I'm not big on war documentaries, but I'd already intended to record the Gettysburg program. I just finished reading KILLER ANGELS, a novel about Gettysburg (and highly recommend it, by the way). It's a sad, fascinating, haunting story.

Comment posted on May 30, 2011 3:26 PM

Christine said:

Oh, I remember the story of the unknown soldier! I first read about him on a blog on the NYTimes website. The story was moving and sad.
Like you, I have little stomach for war or war documentaries, though I think it is important to see the human beings behind the battles.

Comment posted on May 30, 2011 4:35 PM

Jennifer Margulis said:

I haven't seen any of these shows. I am not much for war-related TV or movies, I fear. But, like you, I feel like I learn something every time I watch one. So even though I do it reluctantly, it usually has educational value.

Comment posted on May 30, 2011 4:50 PM

Vera Marie Badertscher said:

Terrific post. I share your feelings about war movies, and my husband shares your husband's fascination with them.
I would urge that you capitalize on your son's interest in war movies by visiting some of the country's fantastic museums like the D-Day museum in New Orleans, the War in the Pacific museum in Fredericksburg Texas and the fantastic Civil war Museum in Richmond Virginia at the Trediger Iron Works--not to mention evocative sites like Washington Crossing in Delaware and Gettysburg itself. (Where you can climb the stairs that George Washington climbed to his command post/bedroom on the top floor.}

Comment posted on May 30, 2011 5:07 PM

Sheryl said:

Your house sounds eerily similar to mine. I tend to avoid the endless war movies my husband and sons are so fond of watching. But I will admit, when there is an emotional, human component it can be very compelling.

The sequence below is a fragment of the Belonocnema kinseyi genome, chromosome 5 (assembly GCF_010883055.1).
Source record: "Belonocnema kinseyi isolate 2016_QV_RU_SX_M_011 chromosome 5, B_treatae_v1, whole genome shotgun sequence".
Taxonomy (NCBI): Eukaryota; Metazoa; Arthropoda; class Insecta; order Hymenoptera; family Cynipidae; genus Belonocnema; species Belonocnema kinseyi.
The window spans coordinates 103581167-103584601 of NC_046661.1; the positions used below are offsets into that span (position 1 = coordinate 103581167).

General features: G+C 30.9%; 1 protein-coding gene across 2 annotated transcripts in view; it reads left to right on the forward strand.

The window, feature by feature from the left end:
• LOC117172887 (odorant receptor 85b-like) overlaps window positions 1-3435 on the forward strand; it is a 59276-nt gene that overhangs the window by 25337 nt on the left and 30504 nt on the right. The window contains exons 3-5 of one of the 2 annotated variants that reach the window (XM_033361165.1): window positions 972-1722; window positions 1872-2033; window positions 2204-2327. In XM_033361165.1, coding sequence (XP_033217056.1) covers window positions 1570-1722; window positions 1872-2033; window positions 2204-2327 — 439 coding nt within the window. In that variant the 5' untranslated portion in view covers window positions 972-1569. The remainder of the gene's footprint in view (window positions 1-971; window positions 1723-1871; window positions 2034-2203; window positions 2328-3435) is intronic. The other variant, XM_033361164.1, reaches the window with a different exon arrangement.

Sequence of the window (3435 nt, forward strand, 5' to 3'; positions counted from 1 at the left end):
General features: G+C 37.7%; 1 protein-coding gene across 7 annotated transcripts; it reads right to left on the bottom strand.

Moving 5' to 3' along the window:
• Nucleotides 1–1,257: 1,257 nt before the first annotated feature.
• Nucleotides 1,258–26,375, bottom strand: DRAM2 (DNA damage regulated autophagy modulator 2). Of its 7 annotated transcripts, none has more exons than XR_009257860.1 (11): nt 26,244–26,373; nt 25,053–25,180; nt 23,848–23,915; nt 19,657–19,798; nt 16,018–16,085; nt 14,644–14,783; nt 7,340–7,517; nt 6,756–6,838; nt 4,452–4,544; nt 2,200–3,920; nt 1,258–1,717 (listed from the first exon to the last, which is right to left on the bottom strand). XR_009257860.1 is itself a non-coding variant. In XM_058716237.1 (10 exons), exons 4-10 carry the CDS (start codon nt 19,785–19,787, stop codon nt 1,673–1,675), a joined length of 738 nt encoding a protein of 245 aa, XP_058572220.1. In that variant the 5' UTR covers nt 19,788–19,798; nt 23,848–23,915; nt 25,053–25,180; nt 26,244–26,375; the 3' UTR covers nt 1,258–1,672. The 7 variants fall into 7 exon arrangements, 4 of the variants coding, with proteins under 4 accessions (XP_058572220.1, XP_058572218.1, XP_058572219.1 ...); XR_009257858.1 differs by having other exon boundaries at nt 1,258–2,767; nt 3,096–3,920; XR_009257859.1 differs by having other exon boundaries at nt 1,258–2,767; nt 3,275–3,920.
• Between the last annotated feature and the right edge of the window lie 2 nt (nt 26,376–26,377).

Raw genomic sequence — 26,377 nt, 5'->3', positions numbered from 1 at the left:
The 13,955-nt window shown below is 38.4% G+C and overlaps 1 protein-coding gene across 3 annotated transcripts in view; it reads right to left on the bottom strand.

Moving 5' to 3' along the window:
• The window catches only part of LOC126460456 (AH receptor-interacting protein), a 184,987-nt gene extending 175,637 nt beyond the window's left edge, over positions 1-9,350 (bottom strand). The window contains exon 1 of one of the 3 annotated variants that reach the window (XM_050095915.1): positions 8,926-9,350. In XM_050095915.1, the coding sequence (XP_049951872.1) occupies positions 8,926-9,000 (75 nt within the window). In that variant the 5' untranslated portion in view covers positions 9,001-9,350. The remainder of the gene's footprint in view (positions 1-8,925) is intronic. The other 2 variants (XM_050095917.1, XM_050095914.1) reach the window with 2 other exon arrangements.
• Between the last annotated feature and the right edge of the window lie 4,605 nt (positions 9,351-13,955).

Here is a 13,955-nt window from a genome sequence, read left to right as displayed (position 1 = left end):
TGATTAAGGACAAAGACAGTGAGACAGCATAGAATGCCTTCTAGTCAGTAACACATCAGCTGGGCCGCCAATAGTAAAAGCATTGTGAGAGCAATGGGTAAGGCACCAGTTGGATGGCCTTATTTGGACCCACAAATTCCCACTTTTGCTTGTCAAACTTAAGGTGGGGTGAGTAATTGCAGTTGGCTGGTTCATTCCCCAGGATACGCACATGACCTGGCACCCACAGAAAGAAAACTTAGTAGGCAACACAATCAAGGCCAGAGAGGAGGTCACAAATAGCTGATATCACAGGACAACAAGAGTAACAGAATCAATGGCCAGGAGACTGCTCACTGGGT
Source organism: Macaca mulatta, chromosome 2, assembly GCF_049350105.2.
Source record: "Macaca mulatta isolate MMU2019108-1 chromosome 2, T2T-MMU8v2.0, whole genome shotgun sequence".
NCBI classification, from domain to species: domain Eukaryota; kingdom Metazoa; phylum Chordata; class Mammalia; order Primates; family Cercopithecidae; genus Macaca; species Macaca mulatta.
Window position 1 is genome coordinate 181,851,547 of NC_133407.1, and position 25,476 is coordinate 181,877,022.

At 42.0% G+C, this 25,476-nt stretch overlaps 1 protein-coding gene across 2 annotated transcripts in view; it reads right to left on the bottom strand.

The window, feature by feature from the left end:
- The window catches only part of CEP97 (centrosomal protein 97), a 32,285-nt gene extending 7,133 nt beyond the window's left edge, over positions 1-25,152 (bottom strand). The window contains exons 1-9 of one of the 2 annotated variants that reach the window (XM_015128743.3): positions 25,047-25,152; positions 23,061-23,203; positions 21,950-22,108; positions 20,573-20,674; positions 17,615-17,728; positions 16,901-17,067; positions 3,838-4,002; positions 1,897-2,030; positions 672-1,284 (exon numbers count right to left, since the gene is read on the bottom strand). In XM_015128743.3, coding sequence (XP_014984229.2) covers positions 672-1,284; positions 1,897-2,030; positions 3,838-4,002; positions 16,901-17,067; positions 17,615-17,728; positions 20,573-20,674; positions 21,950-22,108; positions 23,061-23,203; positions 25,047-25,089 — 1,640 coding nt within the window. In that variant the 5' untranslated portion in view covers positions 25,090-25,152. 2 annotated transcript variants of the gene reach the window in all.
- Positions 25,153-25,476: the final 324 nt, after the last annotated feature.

Comment posted on May 30, 2011 5:17 PM

Kris @ Attainable Sustainable said:

My 15 year old is fascinated with WWII and has been watching whatever he can get his hands on. Like you, I'm not such a big fan of war movies, though I did sit through Pearl Harbor. It's all just so heart wrenching to me.

Comment posted on May 30, 2011 8:26 PM

MyKidsEatSquid said:

Gettysburg is an amazing place to visit if you ever get a chance. Other TV war series that come to mind is of course Ken Burns' Civil War and also if you haven't watched Foyle's War (which I think I have heard mentioned here so you have) but anyway, that's one of my favorites.

Comment posted on May 30, 2011 8:59 PM

Jane Boursaw said:

Squid - I've had Foyle's War sitting here for a while, but haven't watched it yet. Thanks for that recommendation. It's moving to the top of the stack.

Love Ken Burns' Civil War and sought out the violin sheet music for Ashokan Farewell after watching it. I played it in church one time and there were other musicians nearby who immediately jumped in and started playing along. It's such a beautiful, haunting melody.

Christine - Thanks for that link to the NYT story about the unknown soldier. I'm trying to imagine how his widow must have felt upon learning his identity. The detective work that went into it is amazing -- all without the benefit of the information superhighway. Now I'll have to scout out a copy of Mark Dunkelman's book, as well Ruth's recommendation, Killer Angels.

Vera - I have fond memories of visiting many of the historical places in Virginia and Washington, D.C. We made regular visits there to visit my mom's family when I was a kid, and I remember stopping by Gettysburg one time. It's been my dream to take my kids to those places -- and hopefully before they grow up and have kids of their own. It would be amazing to take a cross-country trek and visit all the places you've mentioned.

Comment posted on May 31, 2011 11:22 AM